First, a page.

And the rain still comes!

After that long dry spell in the summer, even into November, when the River Tarrant was still not flowing a drop of water, people would regularly say they had not seen it so dry when they came to visit us in the Tarrant Valley. Then it started raining and, my goodness, it rained from the 20th of October until the end of December. We had 23 inches of rain, half the total rainfall for the year of 2022, which was 40 inches in total. This is above average for us and it’s still relentless through the start of January.

Farmers always talk about the weather, apparently talking about the weather is a national sport, which is in the top 10 things you should know about UK culture. All joking aside, for farmers it is such a massive factor to running their businesses and looking after the animals. When we had that real cold spell, and it is looking like we could have another one, it was so hard making sure all the animals had water. Now we are struggling with them coping with the wet weather and the mud, especially the young animals that we are wintering on stubble turnips which is a winter feed. The crops that are growing for next harvest get water-logged which is not good for young plants, and causes serious issues for farmers.

Climate change and the extreme weather that farmers are having to cope with is causing so many challenges for all food production globally. I can’t stress enough how important it is for us to be growing our own crops to produce food for our tables here in England. Food prices are still soaring, and we should not be relying on imported food. Our government agriculture policy seems to be going backwards, it’s a disaster and a disgrace in 2023. Farmers need to make a stand, I personally hope they do as they need to get angry and stand up to what our government and supermarkets are doing to the agriculture industry, their livelihoods, and the generations of history.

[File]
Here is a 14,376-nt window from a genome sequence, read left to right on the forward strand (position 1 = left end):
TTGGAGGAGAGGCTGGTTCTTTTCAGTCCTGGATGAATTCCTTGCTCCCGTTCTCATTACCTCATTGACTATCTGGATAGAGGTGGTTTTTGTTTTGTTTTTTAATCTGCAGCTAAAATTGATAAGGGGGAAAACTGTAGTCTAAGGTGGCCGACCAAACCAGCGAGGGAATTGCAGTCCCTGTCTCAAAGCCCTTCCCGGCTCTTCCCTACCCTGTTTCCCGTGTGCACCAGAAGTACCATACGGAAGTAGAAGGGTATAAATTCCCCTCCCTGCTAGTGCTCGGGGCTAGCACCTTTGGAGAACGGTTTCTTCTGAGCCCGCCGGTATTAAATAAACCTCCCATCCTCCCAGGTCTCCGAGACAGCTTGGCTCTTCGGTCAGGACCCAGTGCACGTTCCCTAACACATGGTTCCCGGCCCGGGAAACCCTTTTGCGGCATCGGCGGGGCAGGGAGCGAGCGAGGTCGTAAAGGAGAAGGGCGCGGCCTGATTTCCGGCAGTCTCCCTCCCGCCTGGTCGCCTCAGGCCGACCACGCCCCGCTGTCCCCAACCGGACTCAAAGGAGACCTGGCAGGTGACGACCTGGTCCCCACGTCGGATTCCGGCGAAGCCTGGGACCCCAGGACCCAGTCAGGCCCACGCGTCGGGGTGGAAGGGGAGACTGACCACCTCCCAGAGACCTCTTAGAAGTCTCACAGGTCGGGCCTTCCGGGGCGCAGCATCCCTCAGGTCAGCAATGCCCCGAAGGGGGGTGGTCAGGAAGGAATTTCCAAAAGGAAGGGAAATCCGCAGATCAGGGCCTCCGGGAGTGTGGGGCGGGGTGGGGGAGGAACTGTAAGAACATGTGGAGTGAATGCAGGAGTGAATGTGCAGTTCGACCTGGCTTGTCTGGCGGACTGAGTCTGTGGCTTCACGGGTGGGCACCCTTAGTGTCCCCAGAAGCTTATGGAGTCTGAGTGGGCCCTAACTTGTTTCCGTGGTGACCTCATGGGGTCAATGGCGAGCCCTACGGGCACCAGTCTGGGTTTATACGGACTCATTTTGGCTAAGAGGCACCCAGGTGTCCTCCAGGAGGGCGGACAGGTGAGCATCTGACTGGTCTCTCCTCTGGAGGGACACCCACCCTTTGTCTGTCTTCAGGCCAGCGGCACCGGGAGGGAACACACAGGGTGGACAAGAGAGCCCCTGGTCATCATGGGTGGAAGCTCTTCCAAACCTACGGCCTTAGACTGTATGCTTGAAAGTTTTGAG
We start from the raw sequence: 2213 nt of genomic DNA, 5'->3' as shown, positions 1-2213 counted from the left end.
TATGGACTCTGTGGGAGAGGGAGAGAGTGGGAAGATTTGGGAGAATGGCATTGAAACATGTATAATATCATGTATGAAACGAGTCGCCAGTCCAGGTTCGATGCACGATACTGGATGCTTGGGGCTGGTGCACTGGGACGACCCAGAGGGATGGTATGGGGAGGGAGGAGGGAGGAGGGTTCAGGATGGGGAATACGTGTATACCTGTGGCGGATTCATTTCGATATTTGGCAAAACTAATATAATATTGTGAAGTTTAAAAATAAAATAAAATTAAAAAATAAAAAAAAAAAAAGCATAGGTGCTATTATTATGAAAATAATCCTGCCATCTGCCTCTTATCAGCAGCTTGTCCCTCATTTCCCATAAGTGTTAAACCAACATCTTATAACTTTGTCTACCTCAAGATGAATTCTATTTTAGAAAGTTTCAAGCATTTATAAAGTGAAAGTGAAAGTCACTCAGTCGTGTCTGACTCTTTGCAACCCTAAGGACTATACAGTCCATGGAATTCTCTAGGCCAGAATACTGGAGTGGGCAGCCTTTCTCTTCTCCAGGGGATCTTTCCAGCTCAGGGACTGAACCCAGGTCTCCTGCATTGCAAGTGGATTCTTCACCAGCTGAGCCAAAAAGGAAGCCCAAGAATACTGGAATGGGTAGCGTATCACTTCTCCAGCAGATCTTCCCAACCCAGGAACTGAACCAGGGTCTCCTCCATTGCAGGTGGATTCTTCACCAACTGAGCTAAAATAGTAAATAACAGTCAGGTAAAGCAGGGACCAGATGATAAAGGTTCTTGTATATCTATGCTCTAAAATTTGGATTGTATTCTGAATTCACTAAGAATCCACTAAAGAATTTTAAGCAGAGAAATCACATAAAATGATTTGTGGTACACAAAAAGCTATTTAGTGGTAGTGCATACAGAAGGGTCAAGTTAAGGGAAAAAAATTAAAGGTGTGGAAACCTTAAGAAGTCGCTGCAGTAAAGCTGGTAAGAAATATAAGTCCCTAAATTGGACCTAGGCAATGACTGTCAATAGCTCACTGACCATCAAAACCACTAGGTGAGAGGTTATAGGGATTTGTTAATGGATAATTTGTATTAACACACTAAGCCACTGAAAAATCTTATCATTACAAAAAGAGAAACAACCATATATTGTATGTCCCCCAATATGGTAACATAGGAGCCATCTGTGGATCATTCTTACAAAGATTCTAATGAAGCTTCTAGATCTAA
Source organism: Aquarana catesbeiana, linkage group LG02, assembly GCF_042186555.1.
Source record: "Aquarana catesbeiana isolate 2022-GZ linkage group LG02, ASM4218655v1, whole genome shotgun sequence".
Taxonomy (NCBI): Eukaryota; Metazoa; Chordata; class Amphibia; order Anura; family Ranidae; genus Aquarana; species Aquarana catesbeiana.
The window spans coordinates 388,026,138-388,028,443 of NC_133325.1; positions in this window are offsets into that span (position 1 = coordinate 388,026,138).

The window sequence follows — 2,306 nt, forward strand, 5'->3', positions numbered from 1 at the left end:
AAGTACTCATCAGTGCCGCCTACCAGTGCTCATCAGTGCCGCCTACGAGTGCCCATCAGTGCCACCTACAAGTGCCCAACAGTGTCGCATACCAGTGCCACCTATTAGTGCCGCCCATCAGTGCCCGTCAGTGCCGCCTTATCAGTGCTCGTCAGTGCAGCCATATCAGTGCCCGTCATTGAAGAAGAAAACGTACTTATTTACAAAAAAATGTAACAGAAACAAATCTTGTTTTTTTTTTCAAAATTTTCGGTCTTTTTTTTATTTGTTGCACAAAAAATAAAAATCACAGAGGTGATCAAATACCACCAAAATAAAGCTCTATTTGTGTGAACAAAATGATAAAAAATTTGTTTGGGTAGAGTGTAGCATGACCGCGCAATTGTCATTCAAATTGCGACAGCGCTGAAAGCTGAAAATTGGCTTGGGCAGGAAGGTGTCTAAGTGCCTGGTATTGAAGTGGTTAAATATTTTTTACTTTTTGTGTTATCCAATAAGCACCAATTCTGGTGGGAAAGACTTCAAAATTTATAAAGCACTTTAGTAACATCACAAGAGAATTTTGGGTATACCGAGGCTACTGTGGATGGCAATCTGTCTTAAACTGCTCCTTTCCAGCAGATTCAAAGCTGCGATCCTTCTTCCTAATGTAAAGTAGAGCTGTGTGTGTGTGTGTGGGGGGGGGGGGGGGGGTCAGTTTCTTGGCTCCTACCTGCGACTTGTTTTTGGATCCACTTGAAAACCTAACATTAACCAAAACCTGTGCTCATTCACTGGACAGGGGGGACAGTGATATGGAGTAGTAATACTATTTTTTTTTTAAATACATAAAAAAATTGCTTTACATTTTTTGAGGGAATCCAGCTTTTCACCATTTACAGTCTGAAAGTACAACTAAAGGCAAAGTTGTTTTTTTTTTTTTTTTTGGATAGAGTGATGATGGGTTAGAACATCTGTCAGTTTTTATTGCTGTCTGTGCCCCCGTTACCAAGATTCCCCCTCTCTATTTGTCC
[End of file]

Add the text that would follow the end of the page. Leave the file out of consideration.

Being in the hospitality industry as well as farming, I know people want to support British farmers and I always feel quite sad when I attend farming meetings and I hear farmers say the public don’t won’t to support us. I know people want to support British food and they want to support local farmers; it’s trying to get the right messages out there. The right prices are key, and the more you support British food the more competitive we can become. Labelling for people to know what they can trust again is so important, please make sure you read the country of origin when you are shopping in the large supermarkets as their labelling can be very misleading.

Farmers and food producers need to get enough information to help educate on what’s happening in the farming and food industry. People want to know, and they want to learn so let’s work together and make sure education is key.

Barbara Cossins

Love Local Trust Local, Rawston Farm Butchery & Shop and The Langton Arms